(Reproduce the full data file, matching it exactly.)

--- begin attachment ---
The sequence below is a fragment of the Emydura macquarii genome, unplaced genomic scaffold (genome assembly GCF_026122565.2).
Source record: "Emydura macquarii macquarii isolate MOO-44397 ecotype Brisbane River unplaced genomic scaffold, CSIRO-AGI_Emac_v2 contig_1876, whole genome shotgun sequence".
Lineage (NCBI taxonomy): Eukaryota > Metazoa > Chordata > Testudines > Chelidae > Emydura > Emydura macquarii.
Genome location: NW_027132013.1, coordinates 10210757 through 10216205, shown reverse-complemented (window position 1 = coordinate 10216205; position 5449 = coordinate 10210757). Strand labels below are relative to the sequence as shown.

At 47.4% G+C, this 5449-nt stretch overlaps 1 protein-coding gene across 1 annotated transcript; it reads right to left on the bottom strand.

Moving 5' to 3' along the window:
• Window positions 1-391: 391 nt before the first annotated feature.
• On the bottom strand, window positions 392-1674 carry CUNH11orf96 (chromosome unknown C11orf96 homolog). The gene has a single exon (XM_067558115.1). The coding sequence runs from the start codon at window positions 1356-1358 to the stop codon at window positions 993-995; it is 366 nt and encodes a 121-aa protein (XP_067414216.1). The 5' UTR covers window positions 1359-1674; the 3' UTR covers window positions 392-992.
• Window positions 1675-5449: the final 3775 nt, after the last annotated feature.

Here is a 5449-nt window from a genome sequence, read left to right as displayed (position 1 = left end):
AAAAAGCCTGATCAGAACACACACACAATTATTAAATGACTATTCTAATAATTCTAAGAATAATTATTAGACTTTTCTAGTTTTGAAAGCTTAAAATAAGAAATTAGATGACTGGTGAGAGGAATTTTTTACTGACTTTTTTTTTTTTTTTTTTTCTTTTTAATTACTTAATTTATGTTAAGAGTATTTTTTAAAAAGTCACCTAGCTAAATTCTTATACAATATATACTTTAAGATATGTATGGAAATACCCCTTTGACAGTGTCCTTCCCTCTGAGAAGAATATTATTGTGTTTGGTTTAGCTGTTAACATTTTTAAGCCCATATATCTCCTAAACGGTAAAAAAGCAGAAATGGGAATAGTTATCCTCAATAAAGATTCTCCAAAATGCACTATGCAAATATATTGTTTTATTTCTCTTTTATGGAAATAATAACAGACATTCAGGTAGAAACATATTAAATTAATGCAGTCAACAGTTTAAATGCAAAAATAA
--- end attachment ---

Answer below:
The sequence below is a fragment of the Emydura macquarii genome, unplaced genomic scaffold (genome assembly GCF_026122565.2).
Source record: "Emydura macquarii macquarii isolate MOO-44397 ecotype Brisbane River unplaced genomic scaffold, CSIRO-AGI_Emac_v2 contig_1876, whole genome shotgun sequence".
Lineage (NCBI taxonomy): Eukaryota > Metazoa > Chordata > Testudines > Chelidae > Emydura > Emydura macquarii.
Genome location: NW_027132013.1, coordinates 10210757 through 10216205, shown reverse-complemented (window position 1 = coordinate 10216205; position 5449 = coordinate 10210757). Strand labels below are relative to the sequence as shown.

At 47.4% G+C, this 5449-nt stretch overlaps 1 protein-coding gene across 1 annotated transcript; it reads right to left on the bottom strand.

Moving 5' to 3' along the window:
• Window positions 1-391: 391 nt before the first annotated feature.
• On the bottom strand, window positions 392-1674 carry CUNH11orf96 (chromosome unknown C11orf96 homolog). The gene has a single exon (XM_067558115.1). The coding sequence runs from the start codon at window positions 1356-1358 to the stop codon at window positions 993-995; it is 366 nt and encodes a 121-aa protein (XP_067414216.1). The 5' UTR covers window positions 1359-1674; the 3' UTR covers window positions 392-992.
• Window positions 1675-5449: the final 3775 nt, after the last annotated feature.

Here is a 5449-nt window from a genome sequence, read left to right as displayed (position 1 = left end):
AAAAAGCCTGATCAGAACACACACACAATTATTAAATGACTATTCTAATAATTCTAAGAATAATTATTAGACTTTTCTAGTTTTGAAAGCTTAAAATAAGAAATTAGATGACTGGTGAGAGGAATTTTTTACTGACTTTTTTTTTTTTTTTTTTTCTTTTTAATTACTTAATTTATGTTAAGAGTATTTTTTAAAAAGTCACCTAGCTAAATTCTTATACAATATATACTTTAAGATATGTATGGAAATACCCCTTTGACAGTGTCCTTCCCTCTGAGAAGAATATTATTGTGTTTGGTTTAGCTGTTAACATTTTTAAGCCCATATATCTCCTAAACGGTAAAAAAGCAGAAATGGGAATAGTTATCCTCAATAAAGATTCTCCAAAATGCACTATGCAAATATATTGTTTTATTTCTCTTTTATGGAAATAATAACAGACATTCAGGTAGAAACATATTAAATTAATGCAGTCAACAGTTTAAATGCAAAAATAA